Israel’s attack on Gaza, now on its second day, has triggered mixed international reactions from the international community.
The Israeli army announced operation “Breaking Dawn” on Friday, killing one Palestinian member of the Islamic Jihad armed faction, along with 11 other Palestinians, including a five-year-old girl.
The latest round of violence comes just 15 months after Israel’s May 2021 assault on Gaza, which killed 256 Palestinians, including 66 children, while in Israel 13 people were killed by Palestinian rockets, including two children.
Late on Friday, Egyptian mediators were in contact with both Israel and Palestinian groups in Gaza, seeking to bring hostilities to a quick end, according to Egyptian media.
Egypt’s President Abdel Fattah el-Sisi has expressed hope that calm will be restored in the Gaza Strip soon, on the second day of the Israeli onslaught.
Speaking at a military academy event on Saturday, Sisi said his government is trying to play a positive role through contacts with the Palestinian and Israeli sides.
“We are working with our partners to restore peace and stability in the Gaza Strip,” he said.
The Palestinian Islamic Jihad, Israel’s declared target in the operation, said it was not time for truce talks.
Ran Kochav, a spokesperson of the Israeli army, also said Israel is not holding any negotiations and was preparing for the operation to last for a week.
Prior to the operation, Israel had closed all borders in and out of Gaza, which is already suffering from a 15-year blockade that has left the occupied territory starved of medicine and essential commodities.
The UN envoy for the Middle East Peace Process, Tor Wennesland, said he was “deeply concerned” by the escalating violence.
“There can be no justification for any attacks against civilians,” said Wennesland following Israel’s bombardment.
“The progress made in gradually opening Gaza since the end of the May escalation risks being undone, leading to even greater humanitarian needs at a time when global resources are stretched, and international financial support for a renewed humanitarian effort in Gaza will not be easily available.”
Meanwhile, Turkey condemned the air strikes, saying it was “unacceptable that civilians, including children, lose their lives in attack”.
“We are deeply concerned about the rising tension in the region after the attacks. We emphasise the need to end these events before they turn into a new spiral of conflict,” a foreign ministry statement said.
Likewise, in a statement, Qatar’s foreign ministry strongly condemned Israeli “aggression”.
The statement called on the international community “to move urgently to stop the occupation’s repeated attacks against civilians, especially women and children”.
Similarly, the ministry of foreign affairs in Kuwait expressed in the “strongest terms” the country’s “condemnation and denunciation…of the aggression launched by the Israeli occupation forces on Gaza.
“This brutal aggression comes as a continuation of the crimes committed by the occupation forces,” added the Kuwait government, calling Israeli actions a “flagrant violation of the rules of international law.”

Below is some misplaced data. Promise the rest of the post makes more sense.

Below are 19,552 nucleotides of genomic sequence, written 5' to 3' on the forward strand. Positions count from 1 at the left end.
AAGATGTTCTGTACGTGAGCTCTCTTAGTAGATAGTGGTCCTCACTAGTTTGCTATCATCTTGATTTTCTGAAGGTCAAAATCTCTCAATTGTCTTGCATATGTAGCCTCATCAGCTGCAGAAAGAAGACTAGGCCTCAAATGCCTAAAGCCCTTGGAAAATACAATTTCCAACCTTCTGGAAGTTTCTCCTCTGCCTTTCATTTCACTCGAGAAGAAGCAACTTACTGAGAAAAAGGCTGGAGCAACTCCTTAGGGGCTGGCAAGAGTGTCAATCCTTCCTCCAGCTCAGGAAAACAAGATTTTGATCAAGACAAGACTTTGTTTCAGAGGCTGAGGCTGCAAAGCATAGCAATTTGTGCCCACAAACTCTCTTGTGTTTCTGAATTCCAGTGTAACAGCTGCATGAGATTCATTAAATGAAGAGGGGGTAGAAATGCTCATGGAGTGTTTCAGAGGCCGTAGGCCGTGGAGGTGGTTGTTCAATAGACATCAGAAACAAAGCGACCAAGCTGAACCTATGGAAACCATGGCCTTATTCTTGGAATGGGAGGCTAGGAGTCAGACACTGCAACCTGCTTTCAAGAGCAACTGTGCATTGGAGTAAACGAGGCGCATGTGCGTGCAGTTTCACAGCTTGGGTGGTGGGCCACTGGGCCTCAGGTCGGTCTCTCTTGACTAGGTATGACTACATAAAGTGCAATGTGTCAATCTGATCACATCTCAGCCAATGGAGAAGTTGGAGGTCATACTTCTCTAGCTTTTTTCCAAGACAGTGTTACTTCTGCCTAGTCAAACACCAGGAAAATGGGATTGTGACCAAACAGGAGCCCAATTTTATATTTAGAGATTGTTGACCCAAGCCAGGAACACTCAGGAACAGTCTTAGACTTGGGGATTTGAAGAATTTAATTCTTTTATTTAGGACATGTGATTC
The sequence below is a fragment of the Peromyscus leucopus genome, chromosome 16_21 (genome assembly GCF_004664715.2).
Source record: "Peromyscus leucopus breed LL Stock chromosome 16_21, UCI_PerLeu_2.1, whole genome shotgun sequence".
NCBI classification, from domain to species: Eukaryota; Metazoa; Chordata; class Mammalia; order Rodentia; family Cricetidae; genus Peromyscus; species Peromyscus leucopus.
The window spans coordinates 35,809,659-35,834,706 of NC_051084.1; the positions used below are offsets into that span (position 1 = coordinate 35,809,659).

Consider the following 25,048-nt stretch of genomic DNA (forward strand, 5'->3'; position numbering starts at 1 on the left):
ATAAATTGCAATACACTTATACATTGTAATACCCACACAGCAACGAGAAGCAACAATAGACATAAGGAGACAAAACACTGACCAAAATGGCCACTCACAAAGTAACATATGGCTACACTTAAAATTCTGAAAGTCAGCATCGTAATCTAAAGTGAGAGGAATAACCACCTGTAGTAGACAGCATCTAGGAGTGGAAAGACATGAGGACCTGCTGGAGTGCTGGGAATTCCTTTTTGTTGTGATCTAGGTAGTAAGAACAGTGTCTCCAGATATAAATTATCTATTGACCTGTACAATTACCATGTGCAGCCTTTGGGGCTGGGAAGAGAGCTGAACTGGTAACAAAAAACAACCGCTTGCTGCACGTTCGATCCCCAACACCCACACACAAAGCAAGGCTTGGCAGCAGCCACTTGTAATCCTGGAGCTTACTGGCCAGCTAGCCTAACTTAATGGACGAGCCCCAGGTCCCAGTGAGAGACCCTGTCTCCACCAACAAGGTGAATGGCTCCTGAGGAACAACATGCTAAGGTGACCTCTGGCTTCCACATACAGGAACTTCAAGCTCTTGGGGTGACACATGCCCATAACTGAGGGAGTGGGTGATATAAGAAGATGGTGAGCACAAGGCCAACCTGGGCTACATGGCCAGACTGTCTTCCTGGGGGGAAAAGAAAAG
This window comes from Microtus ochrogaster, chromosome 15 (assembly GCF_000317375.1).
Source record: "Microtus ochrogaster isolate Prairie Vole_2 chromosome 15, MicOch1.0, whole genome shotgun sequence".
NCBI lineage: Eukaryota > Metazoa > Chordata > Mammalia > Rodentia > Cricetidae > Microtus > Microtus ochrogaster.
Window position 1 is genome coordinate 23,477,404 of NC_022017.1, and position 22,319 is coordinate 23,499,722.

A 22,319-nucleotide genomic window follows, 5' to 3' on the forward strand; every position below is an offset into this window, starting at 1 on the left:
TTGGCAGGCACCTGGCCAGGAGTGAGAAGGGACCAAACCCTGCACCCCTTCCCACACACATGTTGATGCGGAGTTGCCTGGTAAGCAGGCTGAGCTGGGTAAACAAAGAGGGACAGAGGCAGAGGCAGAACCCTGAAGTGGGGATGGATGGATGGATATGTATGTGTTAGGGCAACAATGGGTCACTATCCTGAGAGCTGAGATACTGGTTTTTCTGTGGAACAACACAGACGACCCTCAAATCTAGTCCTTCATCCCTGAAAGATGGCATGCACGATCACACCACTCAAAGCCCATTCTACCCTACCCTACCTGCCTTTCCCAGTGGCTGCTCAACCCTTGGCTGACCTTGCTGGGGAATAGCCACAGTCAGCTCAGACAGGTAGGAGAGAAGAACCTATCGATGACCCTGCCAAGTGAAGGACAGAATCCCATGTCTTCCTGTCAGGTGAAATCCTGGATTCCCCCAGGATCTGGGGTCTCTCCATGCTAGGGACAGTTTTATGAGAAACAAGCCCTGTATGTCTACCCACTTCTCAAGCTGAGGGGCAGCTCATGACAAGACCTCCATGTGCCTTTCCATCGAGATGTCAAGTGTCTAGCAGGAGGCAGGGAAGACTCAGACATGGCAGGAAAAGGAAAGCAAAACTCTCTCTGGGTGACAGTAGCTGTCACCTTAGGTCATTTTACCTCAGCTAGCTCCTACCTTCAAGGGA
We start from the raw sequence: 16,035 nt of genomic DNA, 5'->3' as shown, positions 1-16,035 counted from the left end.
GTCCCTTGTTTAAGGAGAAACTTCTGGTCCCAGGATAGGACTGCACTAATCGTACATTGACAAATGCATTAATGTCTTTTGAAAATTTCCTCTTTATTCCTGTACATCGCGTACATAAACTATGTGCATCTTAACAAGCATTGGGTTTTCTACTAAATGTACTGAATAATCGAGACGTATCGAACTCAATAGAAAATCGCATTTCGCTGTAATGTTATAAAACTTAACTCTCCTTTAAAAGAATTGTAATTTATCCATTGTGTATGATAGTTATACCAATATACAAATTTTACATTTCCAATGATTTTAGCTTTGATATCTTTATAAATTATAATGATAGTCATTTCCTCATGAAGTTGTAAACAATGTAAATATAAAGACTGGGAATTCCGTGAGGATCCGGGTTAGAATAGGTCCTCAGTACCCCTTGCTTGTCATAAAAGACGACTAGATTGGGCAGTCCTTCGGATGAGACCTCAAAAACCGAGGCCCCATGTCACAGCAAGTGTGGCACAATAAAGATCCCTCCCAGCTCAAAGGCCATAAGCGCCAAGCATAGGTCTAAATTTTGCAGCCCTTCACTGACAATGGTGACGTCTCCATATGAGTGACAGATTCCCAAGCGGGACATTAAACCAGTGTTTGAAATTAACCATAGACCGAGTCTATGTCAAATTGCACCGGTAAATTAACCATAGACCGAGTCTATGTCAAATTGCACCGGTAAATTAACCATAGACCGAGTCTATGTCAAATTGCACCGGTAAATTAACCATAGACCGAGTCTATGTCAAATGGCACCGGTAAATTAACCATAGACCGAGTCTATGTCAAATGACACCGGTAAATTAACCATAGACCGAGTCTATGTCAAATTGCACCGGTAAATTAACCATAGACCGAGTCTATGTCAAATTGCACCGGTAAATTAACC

Pakistan’s former prime minister Imran Khan accused Israel of seeking to “subjugate” Palestinians through its massive military power to “eliminate” those who want to stand up for their rights and call for an end to Israeli occupation.
Egypt’s Al-Azhar university, one of Sunni Islam’s highest religious authority, also issued a scathing statement condemning the “unreasonable and unacceptable global silence,” which allows Israel to continue its “immoral and barbaric violations of human rights, and its repeated attacks against our innocent Palestinian brothers.”
Israel’s actions “violating human rights, targeting civilians and their homes, usurping their lands and properties, expanding settlements, and changing the historical and legal status of Palestinian cities is a black spot on the record of the international community and humanity,” the Al-Azhar statemented added.
In Northern Ireland, the Irish nationalist party Sinn Fein called on the Irish government to “exert maximum diplomatic and political pressure through the European Union and its role in the UN Security Council in direct response to the latest wave of Israeli aggression against Gaza.”
Sinn Fein, which seeks unification with Ireland and secede from the United Kingdom, became the largest party in Northern Ireland earlier this year and has long supported Palestinianians’ right to self-determination and resistance.
The statement added that Israeli actions represent “systematic violations of international law” and that “A dramatic step change is now urgently required from the international community regarding the actions of the Israeli government. Ritual words of condemnation and calls for cessation of hostilities are no longer tenable or adequate.”
The United Arab Emirates, Bahrain and Morocco, countries that have signed normalisation pacts with Israel since 2020, have refrained from condemning Tel Aviv.
On the other hand, the United States affirmed Israel’s right to defend itself by striking Gaza.
While the European Union has refrained so far from condemning Israel’s attacks, far-right politicians in the continent, like Geert Wilders, praised Tel Aviv for capping off “a very successful week against Islamic terrorists and jihadists”.
Meanwhile, the British Foreign Secretary Liz Truss voiced her government’s support for Israel.
“The UK stands by Israel and its right to defend itself,” she tweeted.
“We condemn terrorist groups firing at civilians and violence which has resulted in casualties on both sides.”
“We call for a swift end to the violence.”